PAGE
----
This spring, Canadians will begin to see the potential development of the next phase of the television industry in the anticipated report required by the government from the CRTC. In a consumer-first move during the October 2013 throne speech, the federal government required that the CRTC develop a roadmap for the future of television unbundling and the subsequent steps that the CRTC intends to take in that regard. With the first phase of this report due in April, Canadians have been encouraged to weigh in on the dialogue through the ‘Let’s talk TV’ campaign. The Commission must recommend a pick-and-pay format that will provide television viewers with the choice and flexibility to no longer be forced to buy bundles of channels that they do not want. Canadians’ experience of this process is heightened because of: 1) intense media consolidation; 2) exhibition conditions under the Broadcasting Act; and 3) the ability of consolidated broadcasting groups to license content across multiple specialty channels. The government’s request for further strategic input is not just to ensure that Canadian television viewers have greater choice as consumers but also to advocate for the inclusion of Canadian programming in choices made to consumers.
WILL UNBUNDLED TV COST CONSUMERS LESS… OR MORE?
While the government, CRTC and cable companies can agree that media consumers deserve more choice, the dialogue has plateaued in the past because the parties could not agree on pricing models. In the most recent round of discussions, the CRTC seems to side with Bell Media and support a sliding scale model for pick-and-play, so that the more channels that consumers order, the more they will save as a result. However, the sliding model has the opposite effect when fewer channels are ordered, i.e., each cost ends up costing more. For example, if a consumer only orders 5 channels, their bill will definitely be lower than someone who orders 50 channels, although the first consumer may actually be paying more per individual channel than the second consumer.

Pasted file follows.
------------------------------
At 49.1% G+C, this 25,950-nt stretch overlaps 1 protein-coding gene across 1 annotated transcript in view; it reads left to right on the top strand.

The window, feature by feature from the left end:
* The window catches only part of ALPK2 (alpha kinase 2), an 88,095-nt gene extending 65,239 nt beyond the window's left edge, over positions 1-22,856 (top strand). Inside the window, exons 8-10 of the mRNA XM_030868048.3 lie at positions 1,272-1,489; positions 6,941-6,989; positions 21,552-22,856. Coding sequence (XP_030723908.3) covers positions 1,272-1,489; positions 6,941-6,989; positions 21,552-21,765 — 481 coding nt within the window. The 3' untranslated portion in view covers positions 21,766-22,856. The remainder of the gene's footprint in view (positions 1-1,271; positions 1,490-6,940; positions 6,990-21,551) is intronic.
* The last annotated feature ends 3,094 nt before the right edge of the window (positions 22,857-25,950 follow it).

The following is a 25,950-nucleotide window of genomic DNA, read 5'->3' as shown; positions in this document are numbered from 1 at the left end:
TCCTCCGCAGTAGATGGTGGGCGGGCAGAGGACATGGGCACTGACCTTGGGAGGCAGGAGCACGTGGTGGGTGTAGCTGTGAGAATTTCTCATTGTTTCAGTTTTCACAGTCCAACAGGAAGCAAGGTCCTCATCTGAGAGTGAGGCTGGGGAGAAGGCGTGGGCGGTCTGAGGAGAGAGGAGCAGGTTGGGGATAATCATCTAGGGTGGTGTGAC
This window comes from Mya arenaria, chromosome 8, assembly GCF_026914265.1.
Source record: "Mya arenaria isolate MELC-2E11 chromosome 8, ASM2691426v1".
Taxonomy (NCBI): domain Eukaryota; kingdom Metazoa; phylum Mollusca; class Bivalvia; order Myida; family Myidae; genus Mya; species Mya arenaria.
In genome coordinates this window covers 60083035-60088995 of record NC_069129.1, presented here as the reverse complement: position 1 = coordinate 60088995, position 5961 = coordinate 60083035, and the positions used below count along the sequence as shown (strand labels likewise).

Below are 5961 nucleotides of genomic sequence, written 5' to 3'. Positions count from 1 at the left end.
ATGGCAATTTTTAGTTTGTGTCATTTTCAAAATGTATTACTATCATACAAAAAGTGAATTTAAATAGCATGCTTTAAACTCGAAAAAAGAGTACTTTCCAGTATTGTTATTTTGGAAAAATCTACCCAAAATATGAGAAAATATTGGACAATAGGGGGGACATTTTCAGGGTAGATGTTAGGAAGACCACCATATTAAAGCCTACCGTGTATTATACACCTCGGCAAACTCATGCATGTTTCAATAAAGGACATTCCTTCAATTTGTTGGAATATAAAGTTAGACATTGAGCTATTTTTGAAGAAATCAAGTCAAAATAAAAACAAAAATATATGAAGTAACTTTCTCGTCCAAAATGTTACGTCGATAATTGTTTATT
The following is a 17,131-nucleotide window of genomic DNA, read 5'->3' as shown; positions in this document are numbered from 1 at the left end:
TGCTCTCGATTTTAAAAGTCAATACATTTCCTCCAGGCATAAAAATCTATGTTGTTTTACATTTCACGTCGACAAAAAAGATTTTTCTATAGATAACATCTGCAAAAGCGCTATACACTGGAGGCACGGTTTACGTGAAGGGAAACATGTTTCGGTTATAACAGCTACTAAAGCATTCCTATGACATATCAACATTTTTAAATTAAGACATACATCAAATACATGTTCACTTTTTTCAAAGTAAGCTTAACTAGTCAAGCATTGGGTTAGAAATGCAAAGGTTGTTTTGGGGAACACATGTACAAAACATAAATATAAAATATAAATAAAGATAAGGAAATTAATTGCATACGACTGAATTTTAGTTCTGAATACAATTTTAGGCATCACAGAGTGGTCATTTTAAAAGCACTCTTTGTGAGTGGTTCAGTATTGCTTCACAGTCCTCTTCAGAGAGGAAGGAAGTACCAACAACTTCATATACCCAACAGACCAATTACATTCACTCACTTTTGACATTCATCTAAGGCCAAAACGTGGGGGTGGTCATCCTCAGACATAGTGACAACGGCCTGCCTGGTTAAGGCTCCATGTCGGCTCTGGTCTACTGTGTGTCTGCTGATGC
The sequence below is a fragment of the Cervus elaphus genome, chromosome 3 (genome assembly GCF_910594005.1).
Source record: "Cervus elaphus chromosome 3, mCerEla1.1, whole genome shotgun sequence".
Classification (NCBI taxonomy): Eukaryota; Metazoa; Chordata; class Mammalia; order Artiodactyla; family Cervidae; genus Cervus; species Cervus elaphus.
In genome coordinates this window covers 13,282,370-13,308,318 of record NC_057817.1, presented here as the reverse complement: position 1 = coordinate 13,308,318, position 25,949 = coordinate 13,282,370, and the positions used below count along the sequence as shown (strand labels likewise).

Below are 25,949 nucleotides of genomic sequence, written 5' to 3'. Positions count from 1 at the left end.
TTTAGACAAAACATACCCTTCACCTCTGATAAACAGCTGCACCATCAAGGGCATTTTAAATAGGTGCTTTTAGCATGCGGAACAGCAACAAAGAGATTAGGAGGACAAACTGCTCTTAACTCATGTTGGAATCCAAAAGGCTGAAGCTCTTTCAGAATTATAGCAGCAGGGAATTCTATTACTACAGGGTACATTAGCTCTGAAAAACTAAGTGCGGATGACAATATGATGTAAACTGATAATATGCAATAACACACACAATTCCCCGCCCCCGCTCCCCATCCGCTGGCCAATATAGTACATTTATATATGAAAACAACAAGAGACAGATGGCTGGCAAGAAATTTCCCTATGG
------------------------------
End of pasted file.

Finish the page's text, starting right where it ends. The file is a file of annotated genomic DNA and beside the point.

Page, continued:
For Maritimes-based cable provider Eastlink, the Personal Picks package already provides options available for $2.95 per channel, with 12 channels costing $15 and 20 channels costing $20 a month. In Alberta and British Columbia, Telus-operated Optik TV also offers specialty channel groups for $4 per channel. In the US the average household uses only 16 channels per month but subscribes to 135, notes Andrew Wallenstein, Variety’s digital editor-in-chief. However, consumers unfortunately may find that within an unbundled regime, they could easily be paying $1.50 and upward per channel to receive the handful of channels that they do in fact watch.
Analysts suggest that the increased cost per channel will stem from supply and demand mechanisms as well as networks’ limited capacity to exploit the economies of scale that result from distributing across a channel package. Unbundling may be great for consumers who don’t watch a lot of traditional TV (in the sense of “TV programs watched on TV live while they are being broadcast”) and who are media savvy enough to conduct a household consumer analysis before spending impulsively. However, consumers who normally subscribe to a 250-channel package and decide that they only want to purchase 100 of those channels after unbundling may find that their costs have not decreased.
Unbundling may also make it harder for many of the smaller niche channels, which are an important part of the Canadian broadcasting landscape. Often, these channels depend on packages to attract viewers. In fact, investment and asset-management firm Needham Insights, in its July 2013 report “The Future of TV,” estimates that only 20 US channels would survive unbundling because smaller channels would not generate enough viewership to justify spending on advertising. However, like any niche subject area in the digital era, it is likely that these channels will thrive online rather than in conventional media.
There is nothing surprising about these developments. Consumers want a media mix that represents their personal choices. Unbundling is simply another indication of the hyper-customization of our personal media universe.